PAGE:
As the start of the 2018-19 school year approaches, the Sewanhaka Central High School District has set up everything it needs in order to launch two new programs for the students in the district this fall. Superintendent Ralph
Ferrie described the new Academic Learning Center as a resource that will serve students who have been suspended from school.
“There will no longer be your typical out of school suspension, as those students will attend the Academic Learning Center at our CTE building in Sewanhaka,” Ferrie said.
District officials hope that the ALC will help deter students from being suspended, something they said similar programs have accomplished in other districts. They also see the program as a way to halt the learning gap that students face when they are suspended, because the students will attend a full day of classes at the ALC.
In addition to the ALC, the district will also launch its Alternative School Program, which allows nontraditional students who usually attend night classes to study at the school during the daytime. John Kenny, who had served as Sewanhaka High School’s asssistant principal, has been put in charge of overseeing the Alternative School Program along with the ALC. Kenny said the Alternative School Program will have four teachers, a teaching assistant, a school psychologist and a counselor available for its more than 30 students this fall.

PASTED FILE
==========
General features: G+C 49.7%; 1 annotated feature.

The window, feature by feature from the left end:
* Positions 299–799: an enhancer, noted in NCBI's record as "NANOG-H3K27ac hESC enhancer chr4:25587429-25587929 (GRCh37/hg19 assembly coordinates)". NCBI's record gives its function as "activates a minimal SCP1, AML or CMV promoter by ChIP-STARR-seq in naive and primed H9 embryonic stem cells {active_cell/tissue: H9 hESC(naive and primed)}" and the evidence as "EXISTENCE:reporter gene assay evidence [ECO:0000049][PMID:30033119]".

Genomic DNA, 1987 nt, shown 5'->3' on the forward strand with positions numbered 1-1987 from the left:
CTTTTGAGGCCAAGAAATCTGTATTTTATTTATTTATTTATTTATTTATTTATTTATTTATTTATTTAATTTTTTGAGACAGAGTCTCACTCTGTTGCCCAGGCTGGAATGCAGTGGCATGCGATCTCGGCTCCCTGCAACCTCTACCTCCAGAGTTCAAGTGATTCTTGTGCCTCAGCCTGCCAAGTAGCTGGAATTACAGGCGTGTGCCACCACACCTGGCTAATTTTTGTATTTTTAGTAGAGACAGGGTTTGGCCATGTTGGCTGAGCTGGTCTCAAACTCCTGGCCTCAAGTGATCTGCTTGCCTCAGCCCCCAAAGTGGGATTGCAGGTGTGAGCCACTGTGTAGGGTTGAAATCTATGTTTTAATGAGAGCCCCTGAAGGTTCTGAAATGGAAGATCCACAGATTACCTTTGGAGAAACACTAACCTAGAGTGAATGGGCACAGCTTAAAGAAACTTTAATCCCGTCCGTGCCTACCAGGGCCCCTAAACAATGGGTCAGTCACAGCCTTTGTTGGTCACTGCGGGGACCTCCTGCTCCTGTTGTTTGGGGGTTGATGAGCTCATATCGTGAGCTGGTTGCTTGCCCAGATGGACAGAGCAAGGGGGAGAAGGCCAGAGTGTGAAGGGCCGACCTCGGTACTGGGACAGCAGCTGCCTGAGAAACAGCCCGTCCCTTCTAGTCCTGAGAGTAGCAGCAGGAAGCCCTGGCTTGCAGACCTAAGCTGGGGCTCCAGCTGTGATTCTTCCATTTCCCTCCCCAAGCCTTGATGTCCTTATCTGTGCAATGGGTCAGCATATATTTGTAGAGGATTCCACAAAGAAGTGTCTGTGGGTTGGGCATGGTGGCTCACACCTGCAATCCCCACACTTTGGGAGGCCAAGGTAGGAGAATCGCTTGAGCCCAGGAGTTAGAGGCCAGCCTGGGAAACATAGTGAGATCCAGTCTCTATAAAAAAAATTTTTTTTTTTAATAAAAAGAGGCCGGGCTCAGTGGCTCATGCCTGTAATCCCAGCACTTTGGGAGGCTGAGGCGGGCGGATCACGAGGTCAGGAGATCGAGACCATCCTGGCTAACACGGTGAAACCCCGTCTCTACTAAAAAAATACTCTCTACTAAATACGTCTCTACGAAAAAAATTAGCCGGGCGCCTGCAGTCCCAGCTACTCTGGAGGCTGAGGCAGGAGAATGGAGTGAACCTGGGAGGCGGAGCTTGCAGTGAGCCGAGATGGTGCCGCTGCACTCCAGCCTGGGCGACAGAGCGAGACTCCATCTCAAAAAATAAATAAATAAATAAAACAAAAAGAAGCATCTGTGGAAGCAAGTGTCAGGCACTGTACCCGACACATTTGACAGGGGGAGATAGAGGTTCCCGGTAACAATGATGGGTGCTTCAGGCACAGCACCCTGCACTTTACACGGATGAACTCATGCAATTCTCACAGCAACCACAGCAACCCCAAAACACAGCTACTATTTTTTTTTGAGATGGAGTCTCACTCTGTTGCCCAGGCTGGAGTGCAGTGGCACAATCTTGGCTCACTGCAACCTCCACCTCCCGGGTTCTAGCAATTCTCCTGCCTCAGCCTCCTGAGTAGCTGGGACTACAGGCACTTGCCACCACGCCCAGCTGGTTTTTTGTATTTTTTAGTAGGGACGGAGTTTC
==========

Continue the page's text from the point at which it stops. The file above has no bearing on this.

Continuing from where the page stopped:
“This is an excellent support program for our students, and many districts have similar programs that have proven to be a great help for the students who need it,” Kenny said.
With Kenny’s transfer to the Career and Technical Education building, the district announced the transfers of two other assistant principals in the district. Paul Naraine will be transferred from Sewanhaka High School to Elmont Memorial High School, and Alicia Calabrese will be transferred from Elmont Memorial High School to Floral Park Memorial High School.
The school safety and security subcommittee, which reviewed the district’s safety protocols and security systems in spring and early summer, has also ended its evaluation. The district will be implementing new security locks and systems in all five high schools for the 2018-19 school year.
“This board takes it as a serious priority,” Del Santo said. “We want to balance security and safety with a proper learning environment.”
Ferrie added that the district would also finish its implementation of the One-to-One program, which will allow all students in the district to have iPads by the beginning of the school year.